From: The Hague, Netherlands
Shocking Blue is considered by many to have been one of the most successful Dutch bands of the 60 psychedelic era, rivaled only by their native counterparts the Golden Earrings. They reached a level of international notoriety by scoring multiple hits at the time, and in the future, having other successful artists cover their innovative songs.
The group was formed in 1967 by songwriter Robbie van Leeuwen (guitar, sitar, vocals), with other original members Klaasje van der Wal (bass), Cor van Beek (drums) and Fred de Wilde (lead vocals). It should be noted that Barry Hay was asked by Leeuwen to be the frontman for the band, but he turned it down to join the Golden Earrings instead. The group gigged around the local area before signing to the Polydor label and issuing a debut single ('Love Is In The Air' b/w 'What You Gonna Do') in the fall of '67 and then a self-titled LP shortly thereafter. The standout track on the album is the incredible 'Crazy Drunken Man Dreams', which features a groovy vibe enhanced by the rather unique guitar styling of Leeuwen. The records were only moderately successful, but the band forged onward, playing live to a building audience.
In mid 1968, the band signed to the fledgling, local Pink Elephant label and issued an upbeat, poppy 45 ('Lucy Brown Is Back In Town' b/w 'Fix Your Hair Darling'), which scored as high as #21 on the Dutch charts that fall. It was also around this time that de Wilde was called up for military service and was soon replaced by female lead vocalist Mariska Veres, which would become a pivotal milestone for the band. Veres' outstanding, throaty pipes breathed fresh air into the group as proven on their first single with her at the helm ('Send Me A Postcard'), which reached #11 on the Dutch charts. Another 45 issued in the spring of 1969 ('Long Lonesome Road' b/w 'Fireball Of Love') also fared quite well, peaking at #17 on the local pop charts.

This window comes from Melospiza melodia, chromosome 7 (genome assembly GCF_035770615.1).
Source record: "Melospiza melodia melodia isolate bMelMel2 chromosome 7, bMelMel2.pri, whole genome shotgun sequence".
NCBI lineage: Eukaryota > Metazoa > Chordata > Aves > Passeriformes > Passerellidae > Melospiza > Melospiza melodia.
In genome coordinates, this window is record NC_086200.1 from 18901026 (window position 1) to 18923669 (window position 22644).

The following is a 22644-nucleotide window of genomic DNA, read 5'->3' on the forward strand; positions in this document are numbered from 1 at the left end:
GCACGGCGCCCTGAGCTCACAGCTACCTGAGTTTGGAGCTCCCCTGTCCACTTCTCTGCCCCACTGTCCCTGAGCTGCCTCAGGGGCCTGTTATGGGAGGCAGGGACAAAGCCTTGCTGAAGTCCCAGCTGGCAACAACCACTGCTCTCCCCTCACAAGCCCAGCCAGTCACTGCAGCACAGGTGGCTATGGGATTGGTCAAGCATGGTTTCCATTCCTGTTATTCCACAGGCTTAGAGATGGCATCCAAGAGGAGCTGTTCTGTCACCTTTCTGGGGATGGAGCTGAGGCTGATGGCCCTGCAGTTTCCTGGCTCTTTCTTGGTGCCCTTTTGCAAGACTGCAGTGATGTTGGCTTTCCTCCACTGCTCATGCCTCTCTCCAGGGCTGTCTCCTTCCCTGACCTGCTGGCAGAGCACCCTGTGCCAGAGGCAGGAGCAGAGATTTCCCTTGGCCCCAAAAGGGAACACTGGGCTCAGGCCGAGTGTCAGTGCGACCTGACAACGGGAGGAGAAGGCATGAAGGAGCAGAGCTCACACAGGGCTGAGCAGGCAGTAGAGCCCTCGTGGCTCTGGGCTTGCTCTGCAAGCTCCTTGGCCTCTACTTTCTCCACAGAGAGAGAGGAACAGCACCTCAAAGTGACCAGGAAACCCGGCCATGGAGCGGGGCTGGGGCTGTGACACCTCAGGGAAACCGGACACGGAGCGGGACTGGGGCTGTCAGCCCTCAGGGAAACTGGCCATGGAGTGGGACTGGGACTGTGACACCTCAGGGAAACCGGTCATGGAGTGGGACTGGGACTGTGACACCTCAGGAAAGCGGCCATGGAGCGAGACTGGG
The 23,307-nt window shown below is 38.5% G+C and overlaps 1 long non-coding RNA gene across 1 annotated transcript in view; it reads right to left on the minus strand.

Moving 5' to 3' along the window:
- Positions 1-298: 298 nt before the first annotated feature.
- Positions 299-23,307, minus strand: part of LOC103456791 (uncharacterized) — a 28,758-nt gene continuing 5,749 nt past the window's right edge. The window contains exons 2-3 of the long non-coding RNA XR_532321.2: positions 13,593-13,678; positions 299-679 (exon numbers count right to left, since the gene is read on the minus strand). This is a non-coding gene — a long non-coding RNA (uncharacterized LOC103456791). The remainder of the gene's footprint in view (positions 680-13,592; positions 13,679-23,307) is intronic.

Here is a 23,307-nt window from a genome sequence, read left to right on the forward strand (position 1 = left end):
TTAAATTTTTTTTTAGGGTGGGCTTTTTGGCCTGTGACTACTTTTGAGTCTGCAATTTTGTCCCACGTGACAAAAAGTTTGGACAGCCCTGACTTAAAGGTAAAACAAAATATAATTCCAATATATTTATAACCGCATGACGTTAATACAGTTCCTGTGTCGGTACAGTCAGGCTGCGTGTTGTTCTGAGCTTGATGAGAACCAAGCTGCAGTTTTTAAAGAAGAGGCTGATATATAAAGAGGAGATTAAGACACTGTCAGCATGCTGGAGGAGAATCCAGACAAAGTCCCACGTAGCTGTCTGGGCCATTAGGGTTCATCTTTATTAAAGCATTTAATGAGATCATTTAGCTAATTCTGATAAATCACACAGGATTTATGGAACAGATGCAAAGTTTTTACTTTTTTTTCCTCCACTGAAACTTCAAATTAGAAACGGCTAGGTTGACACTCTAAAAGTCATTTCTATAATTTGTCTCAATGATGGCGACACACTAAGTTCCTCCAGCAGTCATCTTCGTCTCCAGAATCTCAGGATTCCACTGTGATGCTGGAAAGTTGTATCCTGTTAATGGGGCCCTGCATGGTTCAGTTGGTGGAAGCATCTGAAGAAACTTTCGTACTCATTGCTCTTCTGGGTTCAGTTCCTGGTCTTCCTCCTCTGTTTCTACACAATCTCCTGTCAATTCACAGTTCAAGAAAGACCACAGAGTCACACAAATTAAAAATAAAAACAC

The summer of 1969 saw the release of their breakthrough single ('Venus' b/w 'Hot Sand') which catapulted them to worldwide fame. In the Netherlands, it peaked at #3; however, later in the year it was issued in the U.S. where it sky rocketed up the Billboard Hot 100 to #1. This was the first Dutch band to accomplish a #1 hit in America and prompted the release of a second LP titled At Home. Ironically, the record was never released in the U.S. and was only sold in Europe and South America (within some countries titled Venus). The album is quite good and peaked at #4 on the local charts, which besides 'Venus', includes the swanky instrumental 'Acka Raga', the punky 'Love Buzz' and another great instrumental titled 'Poor Boy'.
1970 saw Shocking Blue riding high in both Europe and the U.S. In their native town of The Hague, the band members were even given a metal in honor of the incredible success of 'Venus' in America. In the fall of that year, the group issued a third LP (Scorpio's Dance), which includes the outstanding, and final track on the album, 'Water Boy'. The band added a second lead guitarist (Leo of Heresy) later in the year and continued releasing singles and LPs into the early 70s, but unfortunately could never come close to matching the success of 'Venus'. The ensemble finally called it quits in 1975 and then reunited in the early 80s, forging on with various lineups until the death of Veres in late 2006. It should be noted that in 1986, an all female group called Bananarama covered 'Venus', which also became a #1 hit for them in the U.S. Also, late 1988 saw the Seattle grunge band Nirvana issue 'Love Buzz' as their debut single, with most people still unaware to this day that it is a Shocking Blue cover.
Send Me A Postcard
(Original 45 Label: Pink Elephant PE 22.004, B - December, 1968)
Original LP/EP Label: Polydor 236173
Released: November, 1967
Songs from this album played on TWOS: